My Name Is Jonathan and I’m an Addict
Posted by spritzophrenia on July 26, 2011
Ahh, books. My reading life is an exemplar of non-chaotic natural selection. Or should that be intelligent design? Don’t laugh, while my intellect may not be god-like, I think is suffices for curating a brood of shelf-replicating volumes.
You see, for every book I return to the university library, I take out 5. In this one-step-forward-two-steps-back fashion I calculate that in 23 years I will have every book ever published in my living room.
We’re on holiday in Gold Coast, Australia. Given that I haven’t been to the library in… oh… 6 days? … I had to augment the 5 texts and 10 articles I brought with me for relaxation reading. Yes, this is true, I read turgid academic prose for entertainment, not to assist with insomnia.
I am, after all, the man who took on honeymoon such sexy titles as “The Law, The Gospel and the Modern Christian”, and Hegel’s “Prolegomena to the Natural Philosophie”. No wonder the marriage didn’t last. OK, I’m lying about Hegel – he’s dense as wood, why would anyone torture themselves with that shit?
Ergo, today I had the shakes and when we chanced upon a “massive book sale”, my addiction raged through my veins. I managed to reduce my spending from AUS$ 190 to $152.45 by being ruthless: I returned two books to the shelves.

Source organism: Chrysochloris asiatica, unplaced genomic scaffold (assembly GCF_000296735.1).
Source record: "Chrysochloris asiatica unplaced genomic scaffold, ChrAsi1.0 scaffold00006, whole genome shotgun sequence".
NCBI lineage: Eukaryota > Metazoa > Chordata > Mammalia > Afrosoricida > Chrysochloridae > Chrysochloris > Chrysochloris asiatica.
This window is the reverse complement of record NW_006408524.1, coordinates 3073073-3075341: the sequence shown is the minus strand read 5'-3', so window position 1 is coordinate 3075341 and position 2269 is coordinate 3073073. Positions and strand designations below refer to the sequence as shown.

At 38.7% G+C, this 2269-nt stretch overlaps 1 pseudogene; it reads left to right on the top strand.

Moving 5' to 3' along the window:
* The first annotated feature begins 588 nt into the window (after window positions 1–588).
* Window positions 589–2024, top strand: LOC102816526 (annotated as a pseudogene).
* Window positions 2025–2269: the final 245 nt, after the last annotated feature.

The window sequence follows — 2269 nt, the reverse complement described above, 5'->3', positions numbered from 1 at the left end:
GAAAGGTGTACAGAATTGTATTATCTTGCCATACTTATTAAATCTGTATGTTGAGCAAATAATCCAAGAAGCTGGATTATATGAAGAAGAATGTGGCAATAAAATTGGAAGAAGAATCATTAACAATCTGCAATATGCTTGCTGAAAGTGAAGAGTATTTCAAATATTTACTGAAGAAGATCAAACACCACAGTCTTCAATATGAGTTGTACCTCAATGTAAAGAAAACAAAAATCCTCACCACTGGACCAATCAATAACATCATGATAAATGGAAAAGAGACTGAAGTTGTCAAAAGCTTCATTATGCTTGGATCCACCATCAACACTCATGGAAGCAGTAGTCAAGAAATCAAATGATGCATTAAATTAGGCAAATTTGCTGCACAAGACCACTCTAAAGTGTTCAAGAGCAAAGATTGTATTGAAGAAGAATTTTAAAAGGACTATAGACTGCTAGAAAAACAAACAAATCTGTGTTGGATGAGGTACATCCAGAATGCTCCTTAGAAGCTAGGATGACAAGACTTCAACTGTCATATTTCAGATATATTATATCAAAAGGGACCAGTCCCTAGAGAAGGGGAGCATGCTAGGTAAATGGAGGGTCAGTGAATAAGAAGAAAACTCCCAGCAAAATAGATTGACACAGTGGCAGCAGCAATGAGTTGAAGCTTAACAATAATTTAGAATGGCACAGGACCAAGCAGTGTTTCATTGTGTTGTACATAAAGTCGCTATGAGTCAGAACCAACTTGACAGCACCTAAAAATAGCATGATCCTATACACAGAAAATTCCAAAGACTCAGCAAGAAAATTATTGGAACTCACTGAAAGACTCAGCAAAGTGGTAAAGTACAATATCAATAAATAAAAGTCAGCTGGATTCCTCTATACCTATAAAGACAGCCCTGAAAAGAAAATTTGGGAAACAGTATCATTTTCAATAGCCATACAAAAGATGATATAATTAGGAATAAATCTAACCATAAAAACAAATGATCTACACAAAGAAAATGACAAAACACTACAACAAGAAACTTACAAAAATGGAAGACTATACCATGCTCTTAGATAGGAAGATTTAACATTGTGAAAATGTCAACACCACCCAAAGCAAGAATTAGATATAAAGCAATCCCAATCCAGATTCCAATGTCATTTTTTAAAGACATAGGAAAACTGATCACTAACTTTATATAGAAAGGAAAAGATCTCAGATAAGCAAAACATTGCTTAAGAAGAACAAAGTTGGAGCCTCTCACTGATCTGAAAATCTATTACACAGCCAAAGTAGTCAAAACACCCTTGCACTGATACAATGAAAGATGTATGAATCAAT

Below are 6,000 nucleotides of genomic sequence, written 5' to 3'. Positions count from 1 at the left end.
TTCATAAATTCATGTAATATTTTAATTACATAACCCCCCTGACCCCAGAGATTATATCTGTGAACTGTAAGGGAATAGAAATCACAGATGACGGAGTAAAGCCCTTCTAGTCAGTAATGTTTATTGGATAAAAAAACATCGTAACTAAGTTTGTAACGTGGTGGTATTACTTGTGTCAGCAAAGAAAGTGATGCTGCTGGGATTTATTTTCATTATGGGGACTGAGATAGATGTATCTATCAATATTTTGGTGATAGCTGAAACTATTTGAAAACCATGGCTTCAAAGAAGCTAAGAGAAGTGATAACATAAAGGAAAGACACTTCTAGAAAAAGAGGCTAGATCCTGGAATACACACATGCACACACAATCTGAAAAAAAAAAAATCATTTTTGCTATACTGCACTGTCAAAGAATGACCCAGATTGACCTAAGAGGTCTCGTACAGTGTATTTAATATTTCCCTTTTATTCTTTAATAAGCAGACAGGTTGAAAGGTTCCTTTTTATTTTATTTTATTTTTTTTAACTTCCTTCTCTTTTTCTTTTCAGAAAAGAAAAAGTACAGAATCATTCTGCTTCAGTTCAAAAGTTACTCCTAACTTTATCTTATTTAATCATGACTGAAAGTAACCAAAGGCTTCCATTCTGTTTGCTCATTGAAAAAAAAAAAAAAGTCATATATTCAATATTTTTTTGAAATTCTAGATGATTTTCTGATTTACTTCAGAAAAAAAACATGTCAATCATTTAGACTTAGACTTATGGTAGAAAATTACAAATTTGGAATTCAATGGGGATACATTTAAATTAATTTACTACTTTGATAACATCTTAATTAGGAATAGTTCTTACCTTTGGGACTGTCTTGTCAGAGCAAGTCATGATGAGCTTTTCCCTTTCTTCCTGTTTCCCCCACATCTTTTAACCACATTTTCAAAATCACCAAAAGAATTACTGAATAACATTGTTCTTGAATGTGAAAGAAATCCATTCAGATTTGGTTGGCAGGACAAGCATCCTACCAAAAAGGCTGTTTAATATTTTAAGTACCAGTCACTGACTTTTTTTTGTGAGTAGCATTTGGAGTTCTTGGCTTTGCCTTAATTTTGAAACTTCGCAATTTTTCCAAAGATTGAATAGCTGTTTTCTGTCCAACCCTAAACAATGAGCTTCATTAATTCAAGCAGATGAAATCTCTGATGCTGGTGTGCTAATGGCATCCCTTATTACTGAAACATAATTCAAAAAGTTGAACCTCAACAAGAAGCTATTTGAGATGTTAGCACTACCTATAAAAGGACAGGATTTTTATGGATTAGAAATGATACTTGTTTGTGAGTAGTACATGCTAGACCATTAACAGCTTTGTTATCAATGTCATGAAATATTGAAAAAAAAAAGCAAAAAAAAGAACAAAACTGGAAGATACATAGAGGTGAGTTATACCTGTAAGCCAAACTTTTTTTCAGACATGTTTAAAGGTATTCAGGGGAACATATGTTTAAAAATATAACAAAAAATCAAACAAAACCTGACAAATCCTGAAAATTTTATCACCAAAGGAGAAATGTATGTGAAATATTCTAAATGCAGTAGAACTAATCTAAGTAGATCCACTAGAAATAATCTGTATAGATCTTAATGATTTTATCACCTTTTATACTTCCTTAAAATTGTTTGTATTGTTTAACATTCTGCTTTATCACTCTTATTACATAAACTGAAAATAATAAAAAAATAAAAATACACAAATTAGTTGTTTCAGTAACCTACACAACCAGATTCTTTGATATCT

Three books were gifts for others. I bought Happygirl a classic on French cooking. No, I’m not patriarchal, cooking is a hobby and a love for her. Also, The Best Spiritual Writing of 2011. In the introduction, Phillip Zaleski writes,
In the spring of 2009 A.N. Wilson, the English novelist and historian, author of contentious studies of Jesus, Tolstoy, Belloc, and C.S. Lewis, announced in the pages of New Statesman that after several years as an enthusiastic atheist, he had returned to belief in God. Wilson, never afraid to bloody the page with his pen, seized the occasion to skewer several of his skeptical colleagues- and, unusually, himself as well, declaring that as a natural doubting Thomas, he should have known better than to trust the deep self-satisfaction that suffused his being when he announced to the world that God was dead. He had thoroughly enjoyed the “heady sense of being at one with the great tide of nonbelievers”; the problem was that certain irritating realizations kept getting in the way.
That’s an excerpt from one of eleven great reads I now have in my sticky paws. But for the rest, you must await part deux.
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